Thursday, June 26, 2008

Home sweet home

Don’t worry drivers; the medical industry has got you covered.

The FMCSA Medical Review Board recently recommended that all commercial truck drivers with body mass indexes of 30 or greater undergo a one- or two-night study for sleep apnea.

The proposal may go nowhere, or it may be adopted in full.

Whatever the case, the sleep study industry is prepared for the latter. A press release recently circulated, touting the benefits of a new sleep study lab housed in a truck and trailer. You can view the truck and trailer here.

The truck delivers sleep studies in heated or air-conditioned comfort, complete with areas for lab technicians to observe the patient. The trailer bedroom pictured in the release even has a picture of a steering wheel hung above the headboard.

I doubt the sleep study industry is putting enough sleep lab trailers together to test the millions of commercial drivers who are at or above the Medical Review Board’s obesity line; I’ll save that argument for another day.

I’m more interested in the features the makers of the mobile sleep study lab didn’t think of.

Like midnight window banging by lot lizards, harassment from local yokels, and random idle inspections from SWAT-like enforcement cops descending from state environmental agencies.

Where’s the urgent message from dispatch about tomorrow’s load, the late night call from spouses stressed by the rug rats at home?

Cuddled under a comforter and dreaming of steering wheel pictures, is the driver more or less likely to be diagnosed with a sleep disorder as reminders to calculate state diesel taxes, make an engine maintenance appointment, and find a place to park in downtown Chicago ping around his sleepy head?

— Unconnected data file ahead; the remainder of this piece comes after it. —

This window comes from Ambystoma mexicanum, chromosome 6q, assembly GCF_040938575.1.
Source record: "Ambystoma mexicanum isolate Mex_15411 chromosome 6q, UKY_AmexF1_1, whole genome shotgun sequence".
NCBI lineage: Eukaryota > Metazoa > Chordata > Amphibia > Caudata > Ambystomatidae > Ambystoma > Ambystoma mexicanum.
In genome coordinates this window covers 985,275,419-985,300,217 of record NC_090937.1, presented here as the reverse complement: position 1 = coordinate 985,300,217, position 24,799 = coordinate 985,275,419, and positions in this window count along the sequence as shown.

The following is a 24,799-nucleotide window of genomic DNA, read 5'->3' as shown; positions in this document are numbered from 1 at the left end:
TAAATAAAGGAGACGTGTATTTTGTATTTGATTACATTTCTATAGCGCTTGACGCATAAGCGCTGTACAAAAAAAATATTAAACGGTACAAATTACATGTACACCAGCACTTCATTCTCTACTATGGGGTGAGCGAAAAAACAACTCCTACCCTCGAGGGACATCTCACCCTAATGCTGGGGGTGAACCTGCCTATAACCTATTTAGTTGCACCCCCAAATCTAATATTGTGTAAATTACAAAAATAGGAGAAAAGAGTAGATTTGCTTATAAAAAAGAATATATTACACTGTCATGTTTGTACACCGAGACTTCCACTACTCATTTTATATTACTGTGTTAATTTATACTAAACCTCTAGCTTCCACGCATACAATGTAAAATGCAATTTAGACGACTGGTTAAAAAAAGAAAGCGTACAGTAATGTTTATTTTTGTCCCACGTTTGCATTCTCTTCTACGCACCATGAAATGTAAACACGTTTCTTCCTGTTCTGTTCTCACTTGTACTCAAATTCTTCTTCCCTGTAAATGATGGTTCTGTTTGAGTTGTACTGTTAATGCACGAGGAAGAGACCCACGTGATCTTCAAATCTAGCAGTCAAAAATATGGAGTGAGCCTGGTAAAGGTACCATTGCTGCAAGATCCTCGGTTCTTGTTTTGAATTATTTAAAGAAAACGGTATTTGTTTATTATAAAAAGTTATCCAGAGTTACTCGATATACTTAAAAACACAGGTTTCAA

Watch for Land Line’s news analysis piece on the FMCSA Medical Review Board’s decision in the magazine’s July edition.


  1. Or wondering how he/she is going to feed their family or fill up the fuel tanks with the fuel prices rocketing sky high.

    Wish someone would put as much effort into addressing the fuel issue as they have our "weight" problem.

  2. So much money is wasted on doing, even over-doing, studies and academic pursuits like this. We've become a nation of administrators.

    Truckers ARE fatigued. (America is one of the most sleep-deprived nations on earth). Truckers are also ill. Yes, truckers are sick and tired of working 18 hour days for 8 hour pay, adjusting their sleep, meals, and restroom breaks to the whims of traffic and warehouses. Truckers do not WANT to push themselves day after day. It's a necessity to make enough money to live. The only way to fix truckers' problems is to pay them a decent income.

  3. You know, it has become acceptable in this country to discriminate against a particular segment of the population. It all started with the people of this country saying, "Yeah, let's stop those smokers from polluting the air the public establishments", then the passengers of airplanes were judged by their size. For those who think it is just fine to make these kinds of rulings, hold on to your shorts because the next thing you know, it will be you who will be added to the list.

    Ever since I heard about this proposal, I have wondered why only truck drivers are included. Certainly there are people who suffer from an excess body mass index who drive cars and are out there putting everyone's live in jeopardy.

    So why is the trucker being singled out? It is because the general public has the perception that when there is a problem on the highway, it must be the trucker's fault, no matter what the circumstances are. Therefore, no one will sqawk if a new requirement is added to the plate of the trucker.

    Once again, this is another way to get into the trucker's pocket and steal his money . . . and guarantee more business for the medical community. One has to wonder how much the lobbists for the medical field have spent to get this kind of a ruling even considered.


  4. Hmmf Crank the heat up to 140 one night and -10 the next.. see how good a driver sleeps in them conditions..

  5. Charlie, you can also add to the list of conditions missing from the test: exhaust from trucks and reefer units seeping into the cab and sleeper; random noises throughout the night, from entering and departing rigs to exuberant belching, singing and hollering, to slamming doors... Most things medical science advises people to do to improve sleeping and fight sleep apnea are difficult to impossible for truckers.


Leave a comment here.